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Tag Archives: Philadelphia
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Connections, Connecting, Connector

23 Feb

It feels like a Sunday morning, it’s not, it’s Saturday. Typical Saturdays at our house are so hectic, I should be out the door for karate now, not sitting and watching tv and drinking coffee. I was meant to be here, on my big plush green microfiber sofa. I was meant to sit and sip my coffee out of my new coffee mug, the one my mom bought me that reads, “Life is Good.”

I love Oprah. I really love Oprah. I cried when her show ended. I was elated to find her having her own network, The OWN network. I love it to the umpteenth degree. I have a new favorite show called, “The Trouble Next Door.” Here is the premise. A family in the neighborhood is in some type of crisis, desperate and running low on options. They call a neighborhood meeting and the family, who most don’t know, ask all of the neighborhood for help. Tons of neighbors show up to the meeting to meet this family in peril, they show up and take it on all the way.

This episode is serendipitous. This single mother has 5 children, one who is severely autistic, and one with major behavioral issues. Oh my heart beats for her. I feel like our hearts are connected. I don’t know her, she most certainly doesn’t know me, but I wish we could. Hey, this family is from just here in the Atlanta area, it could happen.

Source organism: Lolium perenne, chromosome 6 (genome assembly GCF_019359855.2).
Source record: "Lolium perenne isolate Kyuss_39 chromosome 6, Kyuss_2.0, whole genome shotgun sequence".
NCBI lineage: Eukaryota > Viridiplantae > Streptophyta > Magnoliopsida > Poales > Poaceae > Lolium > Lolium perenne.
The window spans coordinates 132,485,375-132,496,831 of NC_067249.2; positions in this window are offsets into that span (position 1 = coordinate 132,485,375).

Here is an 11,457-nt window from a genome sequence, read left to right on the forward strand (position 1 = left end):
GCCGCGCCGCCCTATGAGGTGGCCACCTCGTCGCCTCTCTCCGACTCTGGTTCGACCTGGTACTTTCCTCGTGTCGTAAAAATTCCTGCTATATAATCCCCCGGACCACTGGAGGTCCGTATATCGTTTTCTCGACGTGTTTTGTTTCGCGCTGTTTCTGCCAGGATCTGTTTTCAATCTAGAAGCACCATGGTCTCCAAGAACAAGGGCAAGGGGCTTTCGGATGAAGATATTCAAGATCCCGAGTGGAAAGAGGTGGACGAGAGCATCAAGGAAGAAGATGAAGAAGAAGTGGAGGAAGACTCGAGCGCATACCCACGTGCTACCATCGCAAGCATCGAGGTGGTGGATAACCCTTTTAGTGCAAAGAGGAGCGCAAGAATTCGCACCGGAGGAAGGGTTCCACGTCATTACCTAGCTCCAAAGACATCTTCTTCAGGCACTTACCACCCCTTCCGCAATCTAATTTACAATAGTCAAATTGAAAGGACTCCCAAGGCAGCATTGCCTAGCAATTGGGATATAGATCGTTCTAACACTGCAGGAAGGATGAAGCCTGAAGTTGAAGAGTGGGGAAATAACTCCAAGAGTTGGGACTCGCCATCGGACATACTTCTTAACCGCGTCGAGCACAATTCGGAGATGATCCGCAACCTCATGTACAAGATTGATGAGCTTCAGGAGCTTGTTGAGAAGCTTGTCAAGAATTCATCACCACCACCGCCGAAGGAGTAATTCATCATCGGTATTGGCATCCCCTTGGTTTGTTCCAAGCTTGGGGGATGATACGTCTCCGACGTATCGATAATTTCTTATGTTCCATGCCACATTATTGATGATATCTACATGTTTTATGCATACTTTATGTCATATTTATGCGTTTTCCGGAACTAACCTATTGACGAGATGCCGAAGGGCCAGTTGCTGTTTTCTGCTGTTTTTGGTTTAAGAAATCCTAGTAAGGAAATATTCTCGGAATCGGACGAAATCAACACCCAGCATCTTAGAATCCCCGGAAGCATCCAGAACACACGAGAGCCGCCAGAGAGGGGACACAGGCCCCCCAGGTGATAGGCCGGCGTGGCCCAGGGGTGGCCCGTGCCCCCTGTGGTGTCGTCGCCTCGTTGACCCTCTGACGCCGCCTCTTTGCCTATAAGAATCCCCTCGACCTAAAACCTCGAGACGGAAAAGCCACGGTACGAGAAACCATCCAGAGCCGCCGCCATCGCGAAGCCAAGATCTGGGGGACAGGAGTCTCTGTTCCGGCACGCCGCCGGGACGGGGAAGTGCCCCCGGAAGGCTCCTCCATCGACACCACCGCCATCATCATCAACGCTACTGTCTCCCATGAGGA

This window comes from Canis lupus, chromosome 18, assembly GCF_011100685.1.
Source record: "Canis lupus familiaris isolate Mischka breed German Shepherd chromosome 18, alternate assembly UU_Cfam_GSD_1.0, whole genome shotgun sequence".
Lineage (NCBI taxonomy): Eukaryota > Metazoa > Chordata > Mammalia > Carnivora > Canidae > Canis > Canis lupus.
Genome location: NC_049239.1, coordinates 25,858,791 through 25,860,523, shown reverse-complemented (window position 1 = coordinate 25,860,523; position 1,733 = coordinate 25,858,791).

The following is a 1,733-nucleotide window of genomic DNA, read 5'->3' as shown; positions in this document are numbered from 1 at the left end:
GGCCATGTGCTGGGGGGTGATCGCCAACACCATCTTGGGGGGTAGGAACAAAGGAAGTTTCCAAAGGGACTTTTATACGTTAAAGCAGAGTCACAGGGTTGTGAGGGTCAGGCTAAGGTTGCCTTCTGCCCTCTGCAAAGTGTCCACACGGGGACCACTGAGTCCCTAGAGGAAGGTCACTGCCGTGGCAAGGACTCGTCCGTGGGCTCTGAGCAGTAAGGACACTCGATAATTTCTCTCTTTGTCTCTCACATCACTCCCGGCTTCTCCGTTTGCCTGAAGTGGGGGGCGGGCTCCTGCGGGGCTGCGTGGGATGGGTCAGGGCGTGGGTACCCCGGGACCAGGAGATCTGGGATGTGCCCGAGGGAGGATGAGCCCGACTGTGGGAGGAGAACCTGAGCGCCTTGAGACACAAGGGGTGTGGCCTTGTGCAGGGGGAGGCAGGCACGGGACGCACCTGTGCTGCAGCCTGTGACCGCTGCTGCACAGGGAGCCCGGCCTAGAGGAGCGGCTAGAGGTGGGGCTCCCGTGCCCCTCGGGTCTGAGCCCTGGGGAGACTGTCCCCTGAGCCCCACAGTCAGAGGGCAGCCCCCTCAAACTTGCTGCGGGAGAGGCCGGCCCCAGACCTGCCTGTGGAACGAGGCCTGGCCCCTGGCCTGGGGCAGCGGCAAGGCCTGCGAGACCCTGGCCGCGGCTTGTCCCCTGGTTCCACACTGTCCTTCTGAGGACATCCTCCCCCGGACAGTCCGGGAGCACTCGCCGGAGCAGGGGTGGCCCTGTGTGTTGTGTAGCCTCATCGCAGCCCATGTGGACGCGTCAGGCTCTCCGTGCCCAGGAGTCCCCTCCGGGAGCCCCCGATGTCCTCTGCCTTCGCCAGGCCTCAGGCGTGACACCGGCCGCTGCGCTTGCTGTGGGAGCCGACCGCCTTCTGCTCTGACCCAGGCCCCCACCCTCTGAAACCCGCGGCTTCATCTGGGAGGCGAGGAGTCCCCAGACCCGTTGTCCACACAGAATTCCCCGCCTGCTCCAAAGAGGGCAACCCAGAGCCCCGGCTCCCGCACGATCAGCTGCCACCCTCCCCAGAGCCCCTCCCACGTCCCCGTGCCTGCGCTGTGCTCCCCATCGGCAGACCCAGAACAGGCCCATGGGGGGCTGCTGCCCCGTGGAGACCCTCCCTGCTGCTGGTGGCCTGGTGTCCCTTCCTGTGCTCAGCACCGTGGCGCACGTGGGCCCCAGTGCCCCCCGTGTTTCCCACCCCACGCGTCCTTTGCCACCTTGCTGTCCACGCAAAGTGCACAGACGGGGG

This mother is drained, she is sad, she is desperate, all emotions I have felt often. As the episode moves forward you see these connections building. They start out small, maybe like a flimsy wood suspension bridge, but then they build. Now they are the Golden Gate bridge. Miracles happen everyday, you have to ask for them. My heart is pounding as I see the courage it took for this mother to reach out to these stranger and just ask for HELP.

What changes will take place in her life? Has the course of her life been altered forever because she chose to connect, get connected, be a connector. It is powerful.

When Blaise was first diagnosed with Prader Willi Syndrome I was defeated. I was lost, angry, and hopeless. That never stopped me before in my life, why would I go there now. I got on the phone and started making connections. In 24 hours I was on the phone with two PWS families.That was nothing compared to meeting the Georgia chapter of PWS USA. I was so nervous that day. My stomach was way down by my feet. I felt the earth giving in underneath me with each step. I just kept telling myself, “put one foot in front of the other, keep walking, keep breathing.” I was completely unprepared for what was to follow. It was family, it was connection instantly, it was a group of people who genuinely looked in my eyes and let me know, “we are connected, you are one of us now, we have your back.”